Spike Lee’s A Huey P. Newton Story (2001).

13) Buddy Ebsen or Edgar Buchanan?
Ebsen, in no small part because my favorite Los Lobos instrumental—from 1996’s Colossal Head—is entitled “Buddy Ebsen Loves the Night Time.”

14) Favorite Jean Renoir movie?
The Rules of the Game (1939).

15) Favorite one-word movie title, and why
Wayne Wang’s Smoke (1995), which unfurls as slowly and thickly as its title.

16) Ernest Thesiger or Basil Rathbone?

17) Summer movies—your highest and lowest expectations
I hope Woody Allen’s return to New York, with Whatever Works, is good. It stars Larry David, which is a good start, and perhaps David’s abrasive and less genteel sensibility (and ease with improvisation) will rub off on Woody. I’m cautiously optimistic. On the flipside, the Star Trek franchise had a good, three-decade run. Let it die without my having to interpret Kirk and Spock through the Generation-Y lens. Please.

18) Whether or not you’re a parent, what would be your ideal pick as first movie to see with your own child (or niece/nephew)? Why?
I want to see Buster Keaton’s Sherlock, Jr. with my kid. When I wrote about it two years ago, Darren Hughes responded with the following: “Walter, four or five years ago, I made my three nephews watch Sherlock, Jr., which is one of my all-time favorites. They were 7, 8, and 10 at the time and had probably never seen a black-and-white film, let alone a silent one. After two or three minutes, they were chuckling, and by the end of the film they were rolling and making me stop and rewind. It’s just about the most perfect movie ever made.” I’d like to think that it’ll generate the same reaction in my child.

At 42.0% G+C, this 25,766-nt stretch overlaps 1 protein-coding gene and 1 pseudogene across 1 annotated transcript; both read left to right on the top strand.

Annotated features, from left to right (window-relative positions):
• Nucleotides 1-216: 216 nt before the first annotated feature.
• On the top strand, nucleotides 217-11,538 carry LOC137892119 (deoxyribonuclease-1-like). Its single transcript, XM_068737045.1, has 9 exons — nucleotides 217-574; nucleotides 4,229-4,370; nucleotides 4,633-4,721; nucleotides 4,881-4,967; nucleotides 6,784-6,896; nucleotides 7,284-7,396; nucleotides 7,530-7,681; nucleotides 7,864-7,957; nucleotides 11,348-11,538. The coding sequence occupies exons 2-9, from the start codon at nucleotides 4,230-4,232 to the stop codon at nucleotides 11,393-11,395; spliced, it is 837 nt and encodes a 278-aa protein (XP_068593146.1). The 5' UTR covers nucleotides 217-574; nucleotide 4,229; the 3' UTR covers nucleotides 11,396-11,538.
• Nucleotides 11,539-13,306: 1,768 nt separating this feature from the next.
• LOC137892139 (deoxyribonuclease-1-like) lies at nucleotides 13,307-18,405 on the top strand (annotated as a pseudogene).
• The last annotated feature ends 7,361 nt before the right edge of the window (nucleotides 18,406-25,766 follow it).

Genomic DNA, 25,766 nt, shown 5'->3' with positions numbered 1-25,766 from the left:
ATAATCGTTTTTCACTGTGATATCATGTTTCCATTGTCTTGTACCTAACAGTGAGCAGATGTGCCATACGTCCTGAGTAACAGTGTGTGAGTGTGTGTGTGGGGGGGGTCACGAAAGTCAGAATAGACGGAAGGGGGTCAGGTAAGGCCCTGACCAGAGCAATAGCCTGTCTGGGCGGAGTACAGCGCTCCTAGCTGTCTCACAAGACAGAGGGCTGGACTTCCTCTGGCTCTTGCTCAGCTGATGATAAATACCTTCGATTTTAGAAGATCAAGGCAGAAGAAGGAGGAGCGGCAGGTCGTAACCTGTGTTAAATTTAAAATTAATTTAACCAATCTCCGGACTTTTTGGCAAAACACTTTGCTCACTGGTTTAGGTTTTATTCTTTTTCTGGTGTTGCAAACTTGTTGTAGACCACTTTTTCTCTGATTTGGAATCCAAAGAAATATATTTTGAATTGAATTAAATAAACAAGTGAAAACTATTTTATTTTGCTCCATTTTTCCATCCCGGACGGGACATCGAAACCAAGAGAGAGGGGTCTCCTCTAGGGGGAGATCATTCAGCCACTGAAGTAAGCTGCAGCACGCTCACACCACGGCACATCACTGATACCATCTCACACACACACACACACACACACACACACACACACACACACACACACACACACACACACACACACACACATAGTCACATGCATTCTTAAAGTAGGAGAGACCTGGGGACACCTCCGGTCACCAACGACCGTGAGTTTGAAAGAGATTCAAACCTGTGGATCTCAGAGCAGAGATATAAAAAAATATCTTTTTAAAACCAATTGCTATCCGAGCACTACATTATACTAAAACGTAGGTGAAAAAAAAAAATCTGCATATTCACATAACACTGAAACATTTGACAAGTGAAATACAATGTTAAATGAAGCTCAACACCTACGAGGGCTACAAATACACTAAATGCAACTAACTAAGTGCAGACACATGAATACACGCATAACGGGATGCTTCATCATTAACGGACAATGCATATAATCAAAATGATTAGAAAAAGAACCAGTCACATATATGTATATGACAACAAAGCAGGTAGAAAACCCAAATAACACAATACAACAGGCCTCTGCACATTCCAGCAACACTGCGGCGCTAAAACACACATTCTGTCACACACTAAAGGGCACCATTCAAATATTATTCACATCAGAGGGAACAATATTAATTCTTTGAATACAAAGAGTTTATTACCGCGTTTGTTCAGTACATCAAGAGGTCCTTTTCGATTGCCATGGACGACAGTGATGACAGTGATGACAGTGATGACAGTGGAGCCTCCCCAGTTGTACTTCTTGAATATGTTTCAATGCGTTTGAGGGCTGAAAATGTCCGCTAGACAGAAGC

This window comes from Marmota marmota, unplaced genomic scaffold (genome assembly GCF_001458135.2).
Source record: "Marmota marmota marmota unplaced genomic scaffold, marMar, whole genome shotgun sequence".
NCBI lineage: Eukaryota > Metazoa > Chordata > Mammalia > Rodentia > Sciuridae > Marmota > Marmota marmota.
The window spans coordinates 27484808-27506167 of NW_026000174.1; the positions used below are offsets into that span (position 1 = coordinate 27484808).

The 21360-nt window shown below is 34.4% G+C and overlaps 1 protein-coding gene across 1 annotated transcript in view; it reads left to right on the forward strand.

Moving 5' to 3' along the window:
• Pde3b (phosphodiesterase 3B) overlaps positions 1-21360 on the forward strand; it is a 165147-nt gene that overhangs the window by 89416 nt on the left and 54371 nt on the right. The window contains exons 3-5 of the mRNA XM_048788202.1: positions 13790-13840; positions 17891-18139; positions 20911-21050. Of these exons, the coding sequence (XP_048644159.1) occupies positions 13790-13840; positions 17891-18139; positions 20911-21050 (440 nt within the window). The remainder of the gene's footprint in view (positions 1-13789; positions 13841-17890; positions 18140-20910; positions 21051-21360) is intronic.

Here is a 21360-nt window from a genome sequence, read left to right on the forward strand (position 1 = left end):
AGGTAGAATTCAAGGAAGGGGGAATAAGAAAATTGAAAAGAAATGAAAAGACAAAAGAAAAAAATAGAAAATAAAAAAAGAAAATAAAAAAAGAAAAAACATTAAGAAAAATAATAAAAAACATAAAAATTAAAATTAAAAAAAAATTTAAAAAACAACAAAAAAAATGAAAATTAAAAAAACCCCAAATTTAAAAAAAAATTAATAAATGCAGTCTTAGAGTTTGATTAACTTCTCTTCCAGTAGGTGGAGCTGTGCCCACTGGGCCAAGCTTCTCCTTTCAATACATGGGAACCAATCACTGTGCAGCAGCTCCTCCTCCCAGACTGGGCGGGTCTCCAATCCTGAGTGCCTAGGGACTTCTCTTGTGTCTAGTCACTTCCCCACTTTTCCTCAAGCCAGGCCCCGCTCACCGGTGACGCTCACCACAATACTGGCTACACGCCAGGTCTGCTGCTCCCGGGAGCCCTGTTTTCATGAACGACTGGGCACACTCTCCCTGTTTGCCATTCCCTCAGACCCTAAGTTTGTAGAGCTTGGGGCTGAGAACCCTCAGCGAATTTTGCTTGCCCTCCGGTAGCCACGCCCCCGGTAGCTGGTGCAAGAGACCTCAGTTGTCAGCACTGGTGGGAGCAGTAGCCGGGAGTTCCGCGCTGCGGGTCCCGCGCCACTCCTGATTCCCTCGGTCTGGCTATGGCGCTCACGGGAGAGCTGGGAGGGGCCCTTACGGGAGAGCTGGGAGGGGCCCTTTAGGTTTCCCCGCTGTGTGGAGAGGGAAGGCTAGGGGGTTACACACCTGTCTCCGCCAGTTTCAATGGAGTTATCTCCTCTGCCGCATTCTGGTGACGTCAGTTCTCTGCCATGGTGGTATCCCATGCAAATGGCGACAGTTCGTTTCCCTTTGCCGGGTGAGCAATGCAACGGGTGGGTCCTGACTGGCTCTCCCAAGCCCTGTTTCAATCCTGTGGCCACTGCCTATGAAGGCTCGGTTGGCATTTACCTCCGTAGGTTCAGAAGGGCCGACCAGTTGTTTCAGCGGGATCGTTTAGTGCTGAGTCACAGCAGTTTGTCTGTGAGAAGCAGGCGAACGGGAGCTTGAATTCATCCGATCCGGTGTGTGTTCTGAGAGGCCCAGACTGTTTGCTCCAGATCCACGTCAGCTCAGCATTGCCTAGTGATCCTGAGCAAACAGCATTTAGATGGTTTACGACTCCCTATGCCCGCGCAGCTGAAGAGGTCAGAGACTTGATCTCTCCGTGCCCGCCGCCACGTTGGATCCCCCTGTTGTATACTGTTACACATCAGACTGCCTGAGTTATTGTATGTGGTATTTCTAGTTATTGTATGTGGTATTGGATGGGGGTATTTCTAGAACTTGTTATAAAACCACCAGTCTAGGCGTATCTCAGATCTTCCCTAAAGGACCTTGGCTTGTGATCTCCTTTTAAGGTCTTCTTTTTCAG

19) L.Q. Jones or Strother Martin?

20) Movie most recently seen in theaters? On DVD/Blu-ray?
In theaters: Watchmen.  (Well, I had high hopes…)  On DVD: Floating Weeds. (…and here my hopes were rewarded.)

21) Do you see more movies theatrically or at home? Why?
At home, now. For the past five years, I’ve been making a point of educating myself on cinema classics. Since I don’t live in a city with a strong repertory cinema, well, that mostly means DVDs or downloading the obscure movies and watching them on computer.

22) Name an award-worthy comic performance that was completely ignored by Oscar and his pals.